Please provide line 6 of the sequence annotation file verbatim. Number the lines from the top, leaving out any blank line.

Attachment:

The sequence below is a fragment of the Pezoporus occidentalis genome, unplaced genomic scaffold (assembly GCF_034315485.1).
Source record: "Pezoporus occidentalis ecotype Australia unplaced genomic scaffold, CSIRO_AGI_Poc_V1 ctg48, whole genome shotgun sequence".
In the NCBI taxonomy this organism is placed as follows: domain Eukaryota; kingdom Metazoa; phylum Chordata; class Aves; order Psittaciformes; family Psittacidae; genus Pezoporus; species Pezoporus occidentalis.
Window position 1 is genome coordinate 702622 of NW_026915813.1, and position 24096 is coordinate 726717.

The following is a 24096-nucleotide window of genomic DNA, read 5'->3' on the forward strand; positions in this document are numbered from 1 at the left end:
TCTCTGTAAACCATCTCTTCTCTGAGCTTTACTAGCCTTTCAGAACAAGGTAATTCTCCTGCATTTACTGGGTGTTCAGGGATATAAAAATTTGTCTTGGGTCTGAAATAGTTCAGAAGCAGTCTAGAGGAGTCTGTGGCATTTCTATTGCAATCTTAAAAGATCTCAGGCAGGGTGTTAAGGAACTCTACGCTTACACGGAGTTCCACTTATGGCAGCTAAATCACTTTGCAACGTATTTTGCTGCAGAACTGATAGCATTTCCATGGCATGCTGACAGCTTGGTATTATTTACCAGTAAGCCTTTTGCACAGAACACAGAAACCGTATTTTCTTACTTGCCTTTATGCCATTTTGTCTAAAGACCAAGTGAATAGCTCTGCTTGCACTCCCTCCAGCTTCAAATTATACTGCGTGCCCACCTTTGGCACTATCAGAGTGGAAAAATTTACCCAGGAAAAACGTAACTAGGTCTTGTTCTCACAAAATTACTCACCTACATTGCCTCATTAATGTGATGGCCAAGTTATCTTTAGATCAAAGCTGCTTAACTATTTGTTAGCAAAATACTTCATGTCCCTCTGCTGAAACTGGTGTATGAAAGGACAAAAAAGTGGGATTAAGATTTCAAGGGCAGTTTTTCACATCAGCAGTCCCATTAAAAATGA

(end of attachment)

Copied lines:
TCTCTGTAAACCATCTCTTCTCTGAGCTTTACTAGCCTTTCAGAACAAGGTAATTCTCCTGCATTTACTGGGTGTTCAGGGATATAAAAATTTGTCTTGGGTCTGAAATAGTTCAGAAGCAGTCTAGAGGAGTCTGTGGCATTTCTATTGCAATCTTAAAAGATCTCAGGCAGGGTGTTAAGGAACTCTACGCTTACACGGAGTTCCACTTATGGCAGCTAAATCACTTTGCAACGTATTTTGCTGCAGAACTGATAGCATTTCCATGGCATGCTGACAGCTTGGTATTATTTACCAGTAAGCCTTTTGCACAGAACACAGAAACCGTATTTTCTTACTTGCCTTTATGCCATTTTGTCTAAAGACCAAGTGAATAGCTCTGCTTGCACTCCCTCCAGCTTCAAATTATACTGCGTGCCCACCTTTGGCACTATCAGAGTGGAAAAATTTACCCAGGAAAAACGTAACTAGGTCTTGTTCTCACAAAATTACTCACCTACATTGCCTCATTAATGTGATGGCCAAGTTATCTTTAGATCAAAGCTGCTTAACTATTTGTTAGCAAAATACTTCATGTCCCTCTGCTGAAACTGGTGTATGAAAGGACAAAAAAGTGGGATTAAGATTTCAAGGGCAGTTTTTCACATCAGCAGTCCCATTAAAAATGA